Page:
Did you ever find yourself being asked in the middle of a presentation if you have anything in writing? Or did you ever attempt to sell a refrigerator or stereo when the customer asked if you have a brochure with the specifications?

As you read these lines, I have the zechus of presenting at the “Raising the Bar” Fundraising Seminar in Tarrytown, NY. Bli neder, I’ll have a complete wrap-up of this amazing conference for Yated’s loyal readership next week. But to put the questions raised above into context, I have learned from experience that anything that’s put into writing and if it’s presented attractively, should be impressive enough to greatly assist in closing any deal.

This same principle applies to nonprofit organizations. The concern that a surly donor may quip, “if you can afford such a fancy brochure, why do you need my donation?” can be easily answered.  Without getting into the specifics, in most cases, the one that answers with that quip, is just validating his or her conscience not to contribute to your cause. (You can verify that by checking that ‘prospective donor’s’ past giving habits). Secondly, even if they add that off-the-cuff remark, after they go through your brochure, they definitely know more about your cause than they did before you handed them the brochure! Nonprofits must, and do spend on publicity and marketing. The American Institute of Philanthropy’s Charity Rating Guide gives satisfactory grades to organizations that allocate as much as 40% of their budgets to fundraising and administration and it rates as “highly efficient” those who spend up to 25% for such costs. The AIP warns donors about organizations who advertise their costs of fundraising are zero.

Serious donors are usually successful businesspeople who know that you must invest before you begin to earn. They expect something in writing. They want to “kick the tires” and see the specs of your organization, which in the case of a nonprofit, includes your mission statement, your significant accomplishments to date, your goals (…and don’t forget, lots of photos!)

Having established the need for written materials, the challenge turns to focusing your message. Nonprofits generally require brochures for recruitment, fundraising, or raising awareness. Sometimes they need one of each because it is critical not to send out mixed signals. If your goal is to persuade parents to enroll their sons in your yeshiva, don’t ask for a donation at the same time. (The tuition is tough enough to come up with!) If the goal is to raise money for a building campaign, your message must be aimed squarely at enthusing donors. You need to show them the end result of their donation – for you and for them.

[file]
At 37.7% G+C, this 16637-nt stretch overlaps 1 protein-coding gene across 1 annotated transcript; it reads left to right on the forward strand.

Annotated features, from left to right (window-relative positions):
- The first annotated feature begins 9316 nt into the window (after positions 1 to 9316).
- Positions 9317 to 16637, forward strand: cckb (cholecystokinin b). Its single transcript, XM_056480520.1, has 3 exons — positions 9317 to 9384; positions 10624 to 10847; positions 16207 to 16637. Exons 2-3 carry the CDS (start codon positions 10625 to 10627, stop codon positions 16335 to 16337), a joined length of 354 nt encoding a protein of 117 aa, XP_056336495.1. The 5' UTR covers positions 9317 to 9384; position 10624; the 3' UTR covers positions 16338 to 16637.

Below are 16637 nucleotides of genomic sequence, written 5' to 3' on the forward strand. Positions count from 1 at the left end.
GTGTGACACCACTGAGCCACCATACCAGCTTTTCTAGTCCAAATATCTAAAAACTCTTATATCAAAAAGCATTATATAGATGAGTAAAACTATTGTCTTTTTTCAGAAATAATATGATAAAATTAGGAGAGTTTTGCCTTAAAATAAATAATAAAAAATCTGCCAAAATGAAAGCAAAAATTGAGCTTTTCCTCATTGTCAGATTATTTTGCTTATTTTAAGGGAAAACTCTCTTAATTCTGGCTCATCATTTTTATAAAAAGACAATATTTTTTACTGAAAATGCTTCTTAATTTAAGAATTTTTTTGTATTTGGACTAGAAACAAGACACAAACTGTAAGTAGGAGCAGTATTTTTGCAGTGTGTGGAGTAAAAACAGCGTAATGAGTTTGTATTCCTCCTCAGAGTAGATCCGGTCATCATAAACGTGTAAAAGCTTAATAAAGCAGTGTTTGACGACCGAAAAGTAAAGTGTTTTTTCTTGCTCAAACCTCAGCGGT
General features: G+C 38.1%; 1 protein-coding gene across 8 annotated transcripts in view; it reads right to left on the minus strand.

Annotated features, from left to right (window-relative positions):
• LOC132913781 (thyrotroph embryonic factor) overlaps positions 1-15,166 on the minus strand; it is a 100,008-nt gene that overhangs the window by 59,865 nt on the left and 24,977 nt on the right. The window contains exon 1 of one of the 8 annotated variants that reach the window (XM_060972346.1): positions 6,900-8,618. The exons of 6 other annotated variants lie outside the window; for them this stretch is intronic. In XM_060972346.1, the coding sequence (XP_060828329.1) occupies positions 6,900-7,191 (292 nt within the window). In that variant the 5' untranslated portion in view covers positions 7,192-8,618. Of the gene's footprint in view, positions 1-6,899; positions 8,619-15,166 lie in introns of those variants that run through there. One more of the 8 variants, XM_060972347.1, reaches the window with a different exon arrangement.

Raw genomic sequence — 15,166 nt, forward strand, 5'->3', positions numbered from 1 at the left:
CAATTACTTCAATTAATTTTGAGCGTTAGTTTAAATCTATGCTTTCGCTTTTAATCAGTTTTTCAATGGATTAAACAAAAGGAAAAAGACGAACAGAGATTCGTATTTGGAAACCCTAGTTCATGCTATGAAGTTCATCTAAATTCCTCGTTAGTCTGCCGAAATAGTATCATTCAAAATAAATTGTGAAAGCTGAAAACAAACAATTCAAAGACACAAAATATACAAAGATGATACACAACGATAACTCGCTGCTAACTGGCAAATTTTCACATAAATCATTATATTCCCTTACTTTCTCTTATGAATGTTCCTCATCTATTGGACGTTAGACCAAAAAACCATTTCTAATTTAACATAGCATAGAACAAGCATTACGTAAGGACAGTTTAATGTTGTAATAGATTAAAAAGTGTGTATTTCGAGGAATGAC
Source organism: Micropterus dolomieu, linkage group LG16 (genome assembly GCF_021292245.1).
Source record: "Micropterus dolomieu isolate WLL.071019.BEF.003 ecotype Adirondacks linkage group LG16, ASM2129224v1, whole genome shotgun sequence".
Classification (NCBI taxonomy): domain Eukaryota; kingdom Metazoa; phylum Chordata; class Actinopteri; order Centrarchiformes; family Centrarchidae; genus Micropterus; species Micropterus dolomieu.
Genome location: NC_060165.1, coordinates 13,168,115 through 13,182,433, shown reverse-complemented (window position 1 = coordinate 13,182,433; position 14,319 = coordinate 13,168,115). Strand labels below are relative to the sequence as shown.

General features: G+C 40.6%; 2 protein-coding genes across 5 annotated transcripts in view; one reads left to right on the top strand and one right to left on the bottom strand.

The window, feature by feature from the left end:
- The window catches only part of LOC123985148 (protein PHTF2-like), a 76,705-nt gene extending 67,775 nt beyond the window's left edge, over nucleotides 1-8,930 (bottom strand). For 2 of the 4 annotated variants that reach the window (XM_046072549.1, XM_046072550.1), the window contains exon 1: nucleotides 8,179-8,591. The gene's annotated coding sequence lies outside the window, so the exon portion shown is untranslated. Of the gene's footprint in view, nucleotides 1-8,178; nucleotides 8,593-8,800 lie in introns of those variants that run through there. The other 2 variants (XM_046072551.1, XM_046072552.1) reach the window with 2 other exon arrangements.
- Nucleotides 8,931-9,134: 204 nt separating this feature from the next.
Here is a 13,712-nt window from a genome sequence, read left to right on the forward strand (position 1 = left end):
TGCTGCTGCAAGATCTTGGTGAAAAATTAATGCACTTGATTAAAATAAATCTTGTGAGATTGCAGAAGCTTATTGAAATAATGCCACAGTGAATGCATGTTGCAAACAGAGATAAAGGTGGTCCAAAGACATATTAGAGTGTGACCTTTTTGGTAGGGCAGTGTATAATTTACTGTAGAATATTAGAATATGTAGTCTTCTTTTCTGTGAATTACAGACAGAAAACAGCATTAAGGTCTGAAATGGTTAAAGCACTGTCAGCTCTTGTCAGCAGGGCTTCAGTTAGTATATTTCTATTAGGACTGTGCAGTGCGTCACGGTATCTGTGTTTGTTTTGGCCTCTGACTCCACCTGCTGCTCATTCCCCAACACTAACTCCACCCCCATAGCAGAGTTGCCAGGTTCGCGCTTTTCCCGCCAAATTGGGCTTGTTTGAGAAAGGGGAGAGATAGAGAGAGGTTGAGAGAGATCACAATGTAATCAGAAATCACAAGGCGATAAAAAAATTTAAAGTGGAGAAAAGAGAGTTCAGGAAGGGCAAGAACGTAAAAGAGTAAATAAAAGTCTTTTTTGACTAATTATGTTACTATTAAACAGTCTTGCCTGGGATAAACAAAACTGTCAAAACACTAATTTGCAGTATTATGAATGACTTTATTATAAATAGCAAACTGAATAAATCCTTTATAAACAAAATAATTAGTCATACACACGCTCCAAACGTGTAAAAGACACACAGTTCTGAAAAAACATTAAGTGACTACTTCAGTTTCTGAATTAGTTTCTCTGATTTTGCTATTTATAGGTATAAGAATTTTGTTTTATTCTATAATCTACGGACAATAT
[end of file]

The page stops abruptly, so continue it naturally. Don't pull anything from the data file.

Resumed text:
There is one common denominator, however, no matter what the brochure type. You must show the reader what you do, rather than what you are. In sales, we describe this approach in terms of features and benefits. The fact that the newest Maytag refrigerator has a 25-cubic foot capacity is a feature. The idea that it has enough shelf space inside so that you can actually see and easily find everything you stuffed inside (and still have additional room left over to store those midnight snacks) is the benefit.

L’havdil, everyone knows that yeshivas teach Torah and there is no greater value than that. Your challenge, in a recruitment brochure for example, is to demonstrate to parents how your methods of chinuch and facilities will be conducive to growth in Torah and development of good middos. In our recent brochure for Mercaz HaTorah of Belle Harbor, we formulated the tagline “developing bochurim into true bnei Torah” and page headers “preparing for the future” and a “home away from home.” The latter opened the door to describe the yeshiva’s extensive dormitory modernization to assure parents that their children would be safe and comfortable.

We now understand why we need brochures and a few guidelines on how to craft them. Last but not least is the timing. We’ll talk more about timing in an upcoming column, but in the outstanding 2004 book Strategic Planning for Public Relations, now in its third edition, author Ronald D. Smith says it takes an average of 41 days from initial planning until you actually get your brochures to the post office (not to mention how long it may take for the post office to deliver them).  

Time flies. It’s almost Purim and Pesach and before you know it, the busy dinner season will be upon us. Yesterday would have been the best time to start brainstorming on how to make an effective brochure, but today is not too late!

This Week’s Bottom Line Action Step: Don’t wait for the last minute. Get the word out about your next major event, fundraising or recruitment drive for the world’s most important organization – your own.

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